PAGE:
When monitoring the double bottom for a breakout, we need to see price trade above the relief rally that is formed between the two troughs. Just like any breakout, we want to see a strong break with an increase in volume. If the price stalls for some time above the level it broke out from, it indicates that the momentum is just not strong enough to continue with the move. This has nothing to do with the pullback because pullbacks generally do happen and give us a second opportunity to enter. Make sure to monitor the initial break and look for signs of heightened volume and volatility to confirm the breakout is legitimate.

4. Pullback after Break out 

Just like in the breakout of the double top, a pullback to test the neckline is common. Be sure to not get stopped out by dragging your stop to break even too quickly once the break does occur. We can also use the pullback as another point to take a long trade. 

How to trade the double bottom and double top pattern

The double bottom can be traded a few ways, but what it gives us is a way of identifying the probabilities of where the market may end up going in the short term. If we use it to give us a direction and use another strategy to take our trades, that can work too. For example, let us assume we have a moving average pullback strategy on the 5-minute chart, and we have identified a double bottom forming on the hourly chart. We may see a short signal form on our 5-minute chart, but because of our technical analysis on the hourly, we see probabilities have been lowered for the short trade due to the double bottom formation, so we can ignore this signal.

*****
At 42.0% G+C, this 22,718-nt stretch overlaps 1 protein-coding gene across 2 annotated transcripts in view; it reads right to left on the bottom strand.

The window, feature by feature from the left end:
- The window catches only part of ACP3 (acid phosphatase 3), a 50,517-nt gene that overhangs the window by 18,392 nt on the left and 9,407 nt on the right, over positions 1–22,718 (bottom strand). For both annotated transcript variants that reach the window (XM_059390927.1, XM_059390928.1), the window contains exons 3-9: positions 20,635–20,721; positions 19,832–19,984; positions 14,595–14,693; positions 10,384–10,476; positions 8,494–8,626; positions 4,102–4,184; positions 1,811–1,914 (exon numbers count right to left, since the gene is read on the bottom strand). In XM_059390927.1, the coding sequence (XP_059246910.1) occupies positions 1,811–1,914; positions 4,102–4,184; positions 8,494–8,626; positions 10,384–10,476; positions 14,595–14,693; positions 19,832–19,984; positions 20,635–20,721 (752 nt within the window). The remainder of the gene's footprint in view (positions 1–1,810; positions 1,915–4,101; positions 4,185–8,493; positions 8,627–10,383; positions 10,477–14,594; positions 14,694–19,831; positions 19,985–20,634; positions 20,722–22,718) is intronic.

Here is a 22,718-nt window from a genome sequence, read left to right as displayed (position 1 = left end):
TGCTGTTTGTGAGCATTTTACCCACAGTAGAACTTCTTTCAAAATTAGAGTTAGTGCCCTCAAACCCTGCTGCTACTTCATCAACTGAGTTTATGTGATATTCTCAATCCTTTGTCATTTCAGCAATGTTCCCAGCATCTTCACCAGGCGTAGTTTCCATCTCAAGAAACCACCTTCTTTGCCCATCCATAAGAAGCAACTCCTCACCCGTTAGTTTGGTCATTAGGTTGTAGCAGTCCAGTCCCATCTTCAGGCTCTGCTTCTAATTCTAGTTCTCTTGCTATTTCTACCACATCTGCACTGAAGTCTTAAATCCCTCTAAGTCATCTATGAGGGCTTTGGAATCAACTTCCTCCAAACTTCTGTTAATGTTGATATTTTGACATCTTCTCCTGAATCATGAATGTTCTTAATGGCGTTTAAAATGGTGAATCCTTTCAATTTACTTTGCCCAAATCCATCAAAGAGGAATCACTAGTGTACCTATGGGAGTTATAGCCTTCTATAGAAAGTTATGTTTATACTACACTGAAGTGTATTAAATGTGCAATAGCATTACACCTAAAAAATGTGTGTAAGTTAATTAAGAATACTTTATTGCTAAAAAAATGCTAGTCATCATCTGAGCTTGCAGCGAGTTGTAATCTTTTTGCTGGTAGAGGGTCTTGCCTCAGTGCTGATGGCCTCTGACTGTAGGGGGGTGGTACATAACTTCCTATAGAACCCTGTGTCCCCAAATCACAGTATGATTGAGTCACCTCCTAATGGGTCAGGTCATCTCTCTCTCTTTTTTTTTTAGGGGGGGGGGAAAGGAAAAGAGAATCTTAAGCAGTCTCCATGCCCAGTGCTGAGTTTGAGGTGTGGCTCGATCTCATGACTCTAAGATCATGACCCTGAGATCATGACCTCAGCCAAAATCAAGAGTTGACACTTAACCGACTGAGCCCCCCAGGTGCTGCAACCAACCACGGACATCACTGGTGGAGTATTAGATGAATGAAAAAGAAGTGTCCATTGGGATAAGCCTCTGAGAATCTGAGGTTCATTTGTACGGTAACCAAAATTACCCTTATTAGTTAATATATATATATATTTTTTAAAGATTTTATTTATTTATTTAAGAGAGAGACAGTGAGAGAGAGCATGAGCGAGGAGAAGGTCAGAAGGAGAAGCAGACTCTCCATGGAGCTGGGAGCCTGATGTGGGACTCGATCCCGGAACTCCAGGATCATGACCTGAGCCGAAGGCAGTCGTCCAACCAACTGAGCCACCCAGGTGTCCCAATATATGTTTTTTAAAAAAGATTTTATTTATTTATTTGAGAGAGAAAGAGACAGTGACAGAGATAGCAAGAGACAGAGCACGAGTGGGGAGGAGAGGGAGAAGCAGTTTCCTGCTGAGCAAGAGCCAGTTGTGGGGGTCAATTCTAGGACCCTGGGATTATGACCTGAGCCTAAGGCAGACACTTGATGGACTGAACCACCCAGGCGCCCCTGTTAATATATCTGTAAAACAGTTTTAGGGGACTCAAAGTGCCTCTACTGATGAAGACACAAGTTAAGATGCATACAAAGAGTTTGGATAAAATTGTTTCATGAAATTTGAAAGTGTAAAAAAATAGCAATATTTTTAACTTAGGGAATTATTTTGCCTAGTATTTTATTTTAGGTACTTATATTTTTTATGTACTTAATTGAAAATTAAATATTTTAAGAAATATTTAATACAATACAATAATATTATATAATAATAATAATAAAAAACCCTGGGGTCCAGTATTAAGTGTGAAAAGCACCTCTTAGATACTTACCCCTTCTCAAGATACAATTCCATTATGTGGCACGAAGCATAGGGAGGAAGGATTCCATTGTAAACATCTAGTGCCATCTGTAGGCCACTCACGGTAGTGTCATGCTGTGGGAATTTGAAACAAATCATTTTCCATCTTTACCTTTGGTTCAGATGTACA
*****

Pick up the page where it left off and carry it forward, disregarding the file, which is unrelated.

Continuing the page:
Trading it by the book

The double top pattern can be traded in two ‘by the book’ ways. The first is to simply wait for a break below the neckline and take a short there with a stop above the peak of the top. The second and more interesting way is to ‘front run’ the formation. This is riskier because there won’t be confirmation that the pattern has formed yet, but nonetheless, it provides a great risk-reward ratio. Once the first peak has formed, we wait to see if the market retraces to form the valley, then rally again to test the first peak. This is the critical point where the possibility of the double top could begin to form. Then, we focus on candlestick reversals to take the entry. In the chart below, there is a dark cloud cover pattern which formed at the same price level as the previous peak. A short trade can be opened with a stop above the high of the peak. This way of trading the double top pattern has a smaller probability of success but a much greater risk-reward ratio. The first target can be set to the neckline support, and if that breaks, confirming the pattern is legit, a second target can be placed by measuring the valley to the peak and extending it below the valley.

Conclusion: Trading Lessons from Tops and Bottoms

The double top and double bottom pattern is an easy-to-understand chart pattern that all technical analysts should study. Just like all chart patterns and trading setups, traders must follow strict risk management rules to reap the full benefit of them. Remember to keep accurate stop placement and never risk more than you can afford to lose on a trade. I hope this was insightful and you know a little but more about double tops and double bottoms.